|Libyan rebels on armoured vehicles as they prepare to make their assault on Sirte [EPA]
Libya's National Transitional Council (NTC) has called for a united front against the remaining forces of Muammar Gaddafi on a day when the former dictator's son was intercepted while fleeing the country and the leader of his external spy service was arrested.
Al Jazeera correspondent Yvonne Ndege in Agadez, Niger, was told by security sources that a convoy of eight or nine vehicles were stopped while passing through the desert that separates the two countries.
"The vehicles were intercepted by Niger's authorities and it was found that Gaddafi's son Saadi Gaddafi and other senior officials were onboard the convoy," said Ndege.
The report was also confirmed by Amadou Morou, Niger's government spokesman and also its minister of justice.
"At this moment the convoy is en route to Agadez [northern Niger]. The convoy could arrive in Niamey [the capital] between now and tomorrow," he added.
Saadi, 38, the third of Kadhafi's seven sons, is regarded as a playboy who renounced a football career in 2004 to join the army, where he led an elite unit.
Separately on Sunday, Bouzaid Dorda, the head of Gaddafi's external security organisation, was arrested in Tripoli.
Dorda, a former prime minister, will be handed over to the NTC later on Sunday, an anti-Gaddafi fighter said.
He is one of several former government officials rounded up since Tripoli fell last month.
Gaddafi's foreign minister, Abdelati Obeidi, was arrested on August 31 in a suburb west of Tripoli.
Gaddafi himself remains on the run and a handful of towns in Libya remain under the control of his followers.
NTC fighters had given holdout towns a deadline of Saturday to surrender, and have been fighting since Friday inside the town of Bani Walid.
The deputy head of the NTC, meanwhile, told reporters in Tripoli that an interim administration will be formed within 10 days.
"A new government will be formed within one week to ten days," said Mahmoud Jibril, who serves as NTC "prime minister".
Jibril also called all of the forces fighting against Gaddafi to come "under the umbrella of the NTC".
Jibril added: "Negotiations with other brigades across Libya are still ongoing and they are going well. This is to legitimise the only legitimate government of Libya."
Reporting from Tripoli after Jabril's speech, Al Jazeera's correspondent Hashem Ahelbarra described the decision to bring all the military councils under the authority of the NTC as a "turning point" but added that it could lead to divisions between the political and military branches of the new government.
"The military council rejects the idea of joining the NTC and they are considering this move an attack to hijack their revolution and [weaken] their authority. They say they are the ones who have been fighting Colonel Gaddafi for six months, and they are the ones who should represent the wish of the Libyan people," Ahelbarra said.
He continued: "Sources from the military council told Al Jazeera that they reject the move and they will now ask for Mahmoud Jibril to quit. This is quite significant, it shows that differences and divisions are beginning to emerge."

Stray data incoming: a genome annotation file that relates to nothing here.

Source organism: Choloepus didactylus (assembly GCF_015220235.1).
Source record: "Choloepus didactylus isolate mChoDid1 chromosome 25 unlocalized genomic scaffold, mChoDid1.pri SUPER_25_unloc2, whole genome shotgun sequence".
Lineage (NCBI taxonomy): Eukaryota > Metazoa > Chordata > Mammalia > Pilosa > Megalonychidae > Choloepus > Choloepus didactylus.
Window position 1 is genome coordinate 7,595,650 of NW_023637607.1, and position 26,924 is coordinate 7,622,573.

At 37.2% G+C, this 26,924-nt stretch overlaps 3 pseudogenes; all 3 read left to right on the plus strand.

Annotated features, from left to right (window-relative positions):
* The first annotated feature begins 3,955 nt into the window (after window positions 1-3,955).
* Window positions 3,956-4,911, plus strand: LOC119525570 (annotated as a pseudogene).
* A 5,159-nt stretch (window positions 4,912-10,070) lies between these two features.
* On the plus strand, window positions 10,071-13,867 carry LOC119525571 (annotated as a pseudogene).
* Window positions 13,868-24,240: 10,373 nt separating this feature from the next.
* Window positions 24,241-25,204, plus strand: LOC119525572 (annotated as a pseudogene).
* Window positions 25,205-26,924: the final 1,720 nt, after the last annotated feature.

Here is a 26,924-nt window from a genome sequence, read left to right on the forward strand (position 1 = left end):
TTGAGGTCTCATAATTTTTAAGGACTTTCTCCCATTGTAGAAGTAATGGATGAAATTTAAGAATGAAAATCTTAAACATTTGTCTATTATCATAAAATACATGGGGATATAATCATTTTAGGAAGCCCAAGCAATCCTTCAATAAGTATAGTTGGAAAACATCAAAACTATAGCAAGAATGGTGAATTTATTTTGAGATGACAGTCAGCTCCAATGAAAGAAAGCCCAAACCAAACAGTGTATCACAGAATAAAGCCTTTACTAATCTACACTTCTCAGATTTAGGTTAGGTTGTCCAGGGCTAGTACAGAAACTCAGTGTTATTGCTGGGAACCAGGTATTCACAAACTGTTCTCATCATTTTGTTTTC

Earlier on Sunday the NTC said their fighters were holding back an assault on one of the last bastions loyal to Gaddafi after fighting their way into the town and finding civilians in peril.
They said they were meeting stiff resistance in the town 150km southeast of the capital and were also edging towards the ousted ruler's birthplace Sirte.
"We are inside Bani Walid, we control big chunks of the city. There are still pockets of resistance," a fighter named Sabhil Warfalli said as he drove away from the front line.
NTC spokesman Ahmed Bani told reporters the plan for Bani Walid for now was to wait.
"When our forces entered Bani Walid they found the brigades of Gaddafi using citizens as shields," he told reporters. "We entered to prove that we can, and saw with our own eyes, Grad missiles over the roofs and they were using civilians."
"There are houses full of families and they are just standing outside that house, and also missiles over that house, so we are unable to strike the house because we know there are civilians inside. Also NATO can do nothing. So we prefer to return and surround Bani Walid until the young men inside have a solution," he said.
According to Warfalli, pro-Gaddafi forces were now concentrated in the central market area. This account was backed up by a resident named Khalifa Telisi who had telephoned a family in the town.
"There is still resistance from the central market. All other parts of Bani Walid have been liberated," Telisi said.
Cut in two
Inside the town, a pro-Gaddafi local radio station appealed for the city's 100,000 people to fight to the death.
"We urge the people of Bani Walid to defend the city against the rats and armed gangs. Don't back down. Fight to the death. We are waiting for you. You are just a bunch of gangsters. God is on our side," an announcer said.
Jalil al-Galal, an NTC spokesman in Tripoli, said resistance from Gaddafi fighters firing rockets and mortars inside the town had been "ferocious". Nevertheless, NTC spokesman Bani predicted council forces would have total control of Libya by the end of this month.
Gaddafi's loyalists also control Sirte, which sits on the main east-west coastal highway, effectively cutting Libya in two. Advancing NTC troops said the front line was now about 90km east of the city.
Fighters were firing tanks and howitzers amid the sound of heavy machine-gun fire and the roar of NATO warplanes overhead.
"There were clashes this morning and Gaddafi forces were firing Grad rockets, but we managed to advance a little bit and we will enter Sirte very soon," fighter Salah al-Shaery said.